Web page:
Wednesday, January 26, 2011

there can be only one

A quick addition to the Christmas whisky post: I did also buy a bottle for myself, just as a reward to me, for being me, since it was one you don't see in supermarkets very often and Waitrose had it at a reduced price of £26. It's a 14-year-old Clynelish (this is their standard bottling, a bit like the Oban, unusually as most distilleries offer a 10- or 12-year-old as the entry-level one), and since aside from a sneaky nip while cooking I didn't have a dram last night this seems like a good opportunity to make amends.

The Clynelish distillery has had a chequered history, including being physically relocated in 1967 (only by a couple of miles, though). Confusingly, the original distillery was then re-opened between 1975 and 1982 as Brora, bottlings of which are now much-sought-after and therefore fetch rather silly prices. Geographically it's firmly in the Highland region, indeed according to this map only Old Pulteney of the mainland distilleries is further north.

So, as it proudly says on the bottle, it's a coastal Highlander. As far as my whisky tastes go this bodes well, as the Oban, Ben Nevis, Dalmore and Old Pulteney all fall into this category and are all thoroughly great. Pour a glass and get your face into it and it's very much as you would expect, some smoke, but not the Laphroaig sort, a bit gentler than that. Have a taste and it's all fruit and fudge and honey with the smoke sneaking up to give you a sneaky Chinese burn and a wedgie at the end. If you want to try and locate it on the flavour chart it's slightly lighter than the Ben Nevis (which is very sherry-heavy), and less smoky than the Highland Park, but thicker and smokier than the Old Pulteney.

So I find my prejudices confirmed, i.e. that the Highlanders, and the coastal Highlanders in particular, are absolutely my favourite thing whisky-wise. As far as this particular one is concerned I think this might be second only to the Highland Park on my Chart Of Whisky Preference, which I will formalise here at some stage (but not right now).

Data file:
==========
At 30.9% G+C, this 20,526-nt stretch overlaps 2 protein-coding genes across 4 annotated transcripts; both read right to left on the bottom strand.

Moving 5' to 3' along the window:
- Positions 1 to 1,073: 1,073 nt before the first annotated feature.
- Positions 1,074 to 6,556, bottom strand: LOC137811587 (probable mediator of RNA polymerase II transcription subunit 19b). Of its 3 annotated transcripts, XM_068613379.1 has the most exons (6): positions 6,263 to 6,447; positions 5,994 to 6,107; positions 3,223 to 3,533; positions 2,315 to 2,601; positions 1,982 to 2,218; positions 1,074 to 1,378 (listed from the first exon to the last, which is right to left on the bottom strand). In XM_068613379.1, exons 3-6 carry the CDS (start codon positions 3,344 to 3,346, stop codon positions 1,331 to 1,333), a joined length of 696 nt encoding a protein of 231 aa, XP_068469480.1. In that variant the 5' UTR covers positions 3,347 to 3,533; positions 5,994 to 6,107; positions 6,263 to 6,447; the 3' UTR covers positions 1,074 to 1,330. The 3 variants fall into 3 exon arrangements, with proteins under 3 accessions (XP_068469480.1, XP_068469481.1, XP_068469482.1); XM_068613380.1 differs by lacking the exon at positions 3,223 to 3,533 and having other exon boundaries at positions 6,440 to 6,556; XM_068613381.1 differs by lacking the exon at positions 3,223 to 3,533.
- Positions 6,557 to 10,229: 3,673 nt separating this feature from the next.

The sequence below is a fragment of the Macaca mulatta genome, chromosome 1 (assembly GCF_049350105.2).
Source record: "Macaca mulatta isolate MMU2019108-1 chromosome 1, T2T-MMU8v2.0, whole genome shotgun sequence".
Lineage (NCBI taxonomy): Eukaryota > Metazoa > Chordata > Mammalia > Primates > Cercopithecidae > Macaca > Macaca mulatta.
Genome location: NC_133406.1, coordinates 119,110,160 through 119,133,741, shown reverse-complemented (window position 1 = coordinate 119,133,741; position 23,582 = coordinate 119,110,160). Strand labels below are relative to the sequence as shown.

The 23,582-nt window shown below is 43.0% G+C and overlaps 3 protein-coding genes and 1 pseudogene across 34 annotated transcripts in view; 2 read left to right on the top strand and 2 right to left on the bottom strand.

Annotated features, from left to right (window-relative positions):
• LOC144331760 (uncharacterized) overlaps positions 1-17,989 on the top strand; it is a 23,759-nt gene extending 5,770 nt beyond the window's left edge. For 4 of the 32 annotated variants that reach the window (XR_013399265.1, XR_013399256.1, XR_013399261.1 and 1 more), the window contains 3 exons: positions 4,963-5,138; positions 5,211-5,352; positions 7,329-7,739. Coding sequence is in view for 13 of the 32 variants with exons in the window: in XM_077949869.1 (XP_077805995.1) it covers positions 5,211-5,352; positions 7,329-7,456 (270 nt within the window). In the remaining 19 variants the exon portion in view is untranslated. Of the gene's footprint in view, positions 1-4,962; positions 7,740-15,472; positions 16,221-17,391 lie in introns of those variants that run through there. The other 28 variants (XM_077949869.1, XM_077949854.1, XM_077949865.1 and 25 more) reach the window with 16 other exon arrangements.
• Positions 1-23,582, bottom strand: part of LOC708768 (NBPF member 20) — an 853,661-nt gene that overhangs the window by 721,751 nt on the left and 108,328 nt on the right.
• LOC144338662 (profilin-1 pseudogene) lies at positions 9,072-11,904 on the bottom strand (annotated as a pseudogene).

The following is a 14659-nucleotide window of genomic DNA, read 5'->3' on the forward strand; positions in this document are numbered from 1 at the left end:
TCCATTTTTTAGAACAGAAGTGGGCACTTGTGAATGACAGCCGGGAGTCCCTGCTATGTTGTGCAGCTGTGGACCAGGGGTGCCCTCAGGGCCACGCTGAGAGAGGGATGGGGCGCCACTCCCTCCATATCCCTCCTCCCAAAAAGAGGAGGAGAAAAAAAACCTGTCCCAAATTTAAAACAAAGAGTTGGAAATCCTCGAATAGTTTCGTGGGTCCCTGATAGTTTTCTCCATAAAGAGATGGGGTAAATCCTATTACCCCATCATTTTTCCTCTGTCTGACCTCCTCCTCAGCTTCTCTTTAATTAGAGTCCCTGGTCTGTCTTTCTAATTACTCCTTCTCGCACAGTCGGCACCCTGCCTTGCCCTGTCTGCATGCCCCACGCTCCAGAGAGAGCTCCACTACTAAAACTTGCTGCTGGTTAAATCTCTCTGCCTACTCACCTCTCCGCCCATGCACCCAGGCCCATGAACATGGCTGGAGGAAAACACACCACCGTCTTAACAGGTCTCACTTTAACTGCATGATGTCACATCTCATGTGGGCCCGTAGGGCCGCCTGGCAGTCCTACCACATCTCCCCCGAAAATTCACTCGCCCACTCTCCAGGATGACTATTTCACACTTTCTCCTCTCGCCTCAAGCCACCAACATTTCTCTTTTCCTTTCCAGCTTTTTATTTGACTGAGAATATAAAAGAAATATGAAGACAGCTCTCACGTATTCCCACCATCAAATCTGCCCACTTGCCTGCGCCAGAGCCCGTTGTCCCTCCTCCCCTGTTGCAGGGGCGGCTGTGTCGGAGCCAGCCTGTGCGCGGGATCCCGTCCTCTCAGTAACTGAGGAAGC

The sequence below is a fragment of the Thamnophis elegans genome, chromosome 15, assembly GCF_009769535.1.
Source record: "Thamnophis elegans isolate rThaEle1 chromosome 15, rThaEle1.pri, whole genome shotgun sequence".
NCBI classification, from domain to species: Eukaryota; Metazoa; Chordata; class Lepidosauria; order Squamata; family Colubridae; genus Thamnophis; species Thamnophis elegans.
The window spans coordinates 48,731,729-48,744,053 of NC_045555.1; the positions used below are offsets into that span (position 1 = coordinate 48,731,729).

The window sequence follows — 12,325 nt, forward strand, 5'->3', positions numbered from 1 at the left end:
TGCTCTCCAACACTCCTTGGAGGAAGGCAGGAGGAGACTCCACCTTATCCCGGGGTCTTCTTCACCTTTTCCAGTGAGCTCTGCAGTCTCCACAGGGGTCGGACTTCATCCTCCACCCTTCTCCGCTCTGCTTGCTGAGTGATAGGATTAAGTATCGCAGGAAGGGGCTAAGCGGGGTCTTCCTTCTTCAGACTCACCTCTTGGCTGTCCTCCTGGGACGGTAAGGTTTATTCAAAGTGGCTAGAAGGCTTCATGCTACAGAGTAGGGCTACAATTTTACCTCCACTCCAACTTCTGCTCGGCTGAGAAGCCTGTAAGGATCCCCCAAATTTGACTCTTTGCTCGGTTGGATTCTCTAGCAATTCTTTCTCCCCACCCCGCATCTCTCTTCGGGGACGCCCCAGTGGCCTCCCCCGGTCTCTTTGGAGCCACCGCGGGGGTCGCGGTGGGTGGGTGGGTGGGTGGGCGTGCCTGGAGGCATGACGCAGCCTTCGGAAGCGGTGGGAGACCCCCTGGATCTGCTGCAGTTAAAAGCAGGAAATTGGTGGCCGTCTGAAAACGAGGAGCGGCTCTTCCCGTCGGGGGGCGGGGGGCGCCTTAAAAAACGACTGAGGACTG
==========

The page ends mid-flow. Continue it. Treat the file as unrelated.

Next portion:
Richard T said...

Have you tried Scapa which I think is now available on its own label? It's obviously an Orkney whisky which to my palate has rather more heather and smoked peat than Park. In carefully controlled and scientific tests with friends here (OK Orkney) Scapa comes out better - the tests are a dram of each and a half pint of scapa light (no relation to the whisky) or tennants with sips taken in strict rotation; repeated as necessary.

electrichalibut said...

No I haven't tried it, and I'd very much like to, given my love of HP. Trouble is, it's not something you ever see in supermarkets, and even the fairly basic bottlings appear to be really expensive - so, short of moving to Orkney, which, no disrespect to Orcadians, I'm not doing, it may have to wait for a while.

Richard T said...

Up here the basic 40% sells for aboutthe same as Park and at one stage Waitrose carried an Orkney malt which I think was Scapa but other than asking for it at a decent wine merchant I'm not sure whether it's available at the same price as here. The only other possible source is Scott and Miller here in Kirkwall who carry a stupendous range of whisky including some very exotic and expensive cask strength Orkney malts as well as the 'normal' Scapa but I'm not sure whether they ship south to merchants.

Obviously the best of luck with the search. If you can find it, I'm sure you'll be impressed.